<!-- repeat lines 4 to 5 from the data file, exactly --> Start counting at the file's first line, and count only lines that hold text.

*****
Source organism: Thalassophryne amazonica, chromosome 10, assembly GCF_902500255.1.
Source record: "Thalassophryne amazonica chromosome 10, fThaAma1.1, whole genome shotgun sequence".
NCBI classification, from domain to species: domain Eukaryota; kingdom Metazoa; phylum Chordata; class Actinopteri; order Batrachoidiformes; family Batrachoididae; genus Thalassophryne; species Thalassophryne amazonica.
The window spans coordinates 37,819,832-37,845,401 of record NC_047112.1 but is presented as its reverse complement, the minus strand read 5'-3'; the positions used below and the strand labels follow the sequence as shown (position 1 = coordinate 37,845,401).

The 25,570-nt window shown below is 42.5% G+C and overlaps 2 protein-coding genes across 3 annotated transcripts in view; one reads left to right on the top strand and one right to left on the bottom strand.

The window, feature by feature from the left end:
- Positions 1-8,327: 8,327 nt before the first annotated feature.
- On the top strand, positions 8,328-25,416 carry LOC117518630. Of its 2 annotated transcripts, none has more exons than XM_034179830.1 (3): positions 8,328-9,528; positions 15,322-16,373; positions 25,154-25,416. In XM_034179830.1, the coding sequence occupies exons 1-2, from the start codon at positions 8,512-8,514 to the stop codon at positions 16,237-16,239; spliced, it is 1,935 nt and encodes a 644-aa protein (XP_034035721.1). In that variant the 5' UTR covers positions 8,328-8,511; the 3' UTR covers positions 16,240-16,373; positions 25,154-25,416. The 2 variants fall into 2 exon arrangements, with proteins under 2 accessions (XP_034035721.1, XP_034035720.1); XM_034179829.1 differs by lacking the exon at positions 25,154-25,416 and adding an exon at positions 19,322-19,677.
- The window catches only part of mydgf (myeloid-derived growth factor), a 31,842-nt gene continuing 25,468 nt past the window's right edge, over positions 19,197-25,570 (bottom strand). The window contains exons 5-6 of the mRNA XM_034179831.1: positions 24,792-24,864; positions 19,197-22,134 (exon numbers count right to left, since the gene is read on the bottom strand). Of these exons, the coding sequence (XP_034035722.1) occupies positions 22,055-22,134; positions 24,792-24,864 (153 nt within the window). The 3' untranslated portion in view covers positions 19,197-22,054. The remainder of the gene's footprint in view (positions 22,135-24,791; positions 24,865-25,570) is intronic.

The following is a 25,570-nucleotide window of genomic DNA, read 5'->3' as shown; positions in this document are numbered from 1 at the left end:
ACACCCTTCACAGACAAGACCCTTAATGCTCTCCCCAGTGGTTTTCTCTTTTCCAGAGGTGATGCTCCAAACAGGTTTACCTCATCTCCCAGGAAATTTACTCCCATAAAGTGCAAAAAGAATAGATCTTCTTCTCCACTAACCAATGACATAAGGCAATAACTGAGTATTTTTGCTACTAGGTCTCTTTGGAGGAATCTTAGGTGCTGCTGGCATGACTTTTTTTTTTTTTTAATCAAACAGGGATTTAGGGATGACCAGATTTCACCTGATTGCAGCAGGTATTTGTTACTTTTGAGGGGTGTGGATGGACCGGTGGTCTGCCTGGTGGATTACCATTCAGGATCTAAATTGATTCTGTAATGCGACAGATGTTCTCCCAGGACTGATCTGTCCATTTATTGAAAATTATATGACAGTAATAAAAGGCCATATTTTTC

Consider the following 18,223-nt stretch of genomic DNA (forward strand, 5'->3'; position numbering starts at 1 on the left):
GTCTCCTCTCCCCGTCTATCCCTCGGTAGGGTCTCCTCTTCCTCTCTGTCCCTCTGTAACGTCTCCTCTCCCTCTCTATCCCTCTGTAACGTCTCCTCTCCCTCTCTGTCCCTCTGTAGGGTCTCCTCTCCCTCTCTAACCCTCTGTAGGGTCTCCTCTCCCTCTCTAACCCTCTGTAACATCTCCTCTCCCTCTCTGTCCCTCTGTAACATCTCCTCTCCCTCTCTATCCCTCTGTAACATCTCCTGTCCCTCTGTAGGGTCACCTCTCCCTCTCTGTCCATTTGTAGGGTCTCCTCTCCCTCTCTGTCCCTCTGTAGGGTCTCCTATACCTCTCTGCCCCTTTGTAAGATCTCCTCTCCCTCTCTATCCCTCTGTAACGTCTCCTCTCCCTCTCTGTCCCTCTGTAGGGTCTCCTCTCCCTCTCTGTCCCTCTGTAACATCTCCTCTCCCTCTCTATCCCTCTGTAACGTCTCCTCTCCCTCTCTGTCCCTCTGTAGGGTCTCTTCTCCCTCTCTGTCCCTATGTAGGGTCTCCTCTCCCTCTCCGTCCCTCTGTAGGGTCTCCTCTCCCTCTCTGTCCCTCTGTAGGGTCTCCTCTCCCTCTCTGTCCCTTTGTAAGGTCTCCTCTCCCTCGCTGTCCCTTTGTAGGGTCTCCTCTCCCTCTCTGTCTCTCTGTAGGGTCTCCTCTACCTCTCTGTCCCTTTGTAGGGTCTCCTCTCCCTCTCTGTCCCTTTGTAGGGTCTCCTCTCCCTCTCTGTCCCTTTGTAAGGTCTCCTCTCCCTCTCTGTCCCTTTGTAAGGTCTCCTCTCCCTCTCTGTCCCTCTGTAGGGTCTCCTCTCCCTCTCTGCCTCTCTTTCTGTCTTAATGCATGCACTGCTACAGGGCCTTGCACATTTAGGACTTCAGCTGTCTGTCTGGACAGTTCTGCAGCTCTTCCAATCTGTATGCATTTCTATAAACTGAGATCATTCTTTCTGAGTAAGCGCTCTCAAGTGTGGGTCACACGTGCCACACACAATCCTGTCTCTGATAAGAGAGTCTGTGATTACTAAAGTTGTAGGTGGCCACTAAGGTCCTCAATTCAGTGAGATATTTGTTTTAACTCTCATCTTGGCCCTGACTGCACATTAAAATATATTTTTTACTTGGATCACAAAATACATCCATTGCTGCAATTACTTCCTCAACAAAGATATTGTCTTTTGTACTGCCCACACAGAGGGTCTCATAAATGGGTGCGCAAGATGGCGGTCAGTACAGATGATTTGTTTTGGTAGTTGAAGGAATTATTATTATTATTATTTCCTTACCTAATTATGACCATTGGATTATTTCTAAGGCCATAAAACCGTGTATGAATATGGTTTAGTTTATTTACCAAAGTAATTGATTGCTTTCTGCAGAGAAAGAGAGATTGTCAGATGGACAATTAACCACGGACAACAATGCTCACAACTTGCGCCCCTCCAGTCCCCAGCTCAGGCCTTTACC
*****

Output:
The window spans coordinates 37,819,832-37,845,401 of record NC_047112.1 but is presented as its reverse complement, the minus strand read 5'-3'; the positions used below and the strand labels follow the sequence as shown (position 1 = coordinate 37,845,401).

The 25,570-nt window shown below is 42.5% G+C and overlaps 2 protein-coding genes across 3 annotated transcripts in view; one reads left to right on the top strand and one right to left on the bottom strand.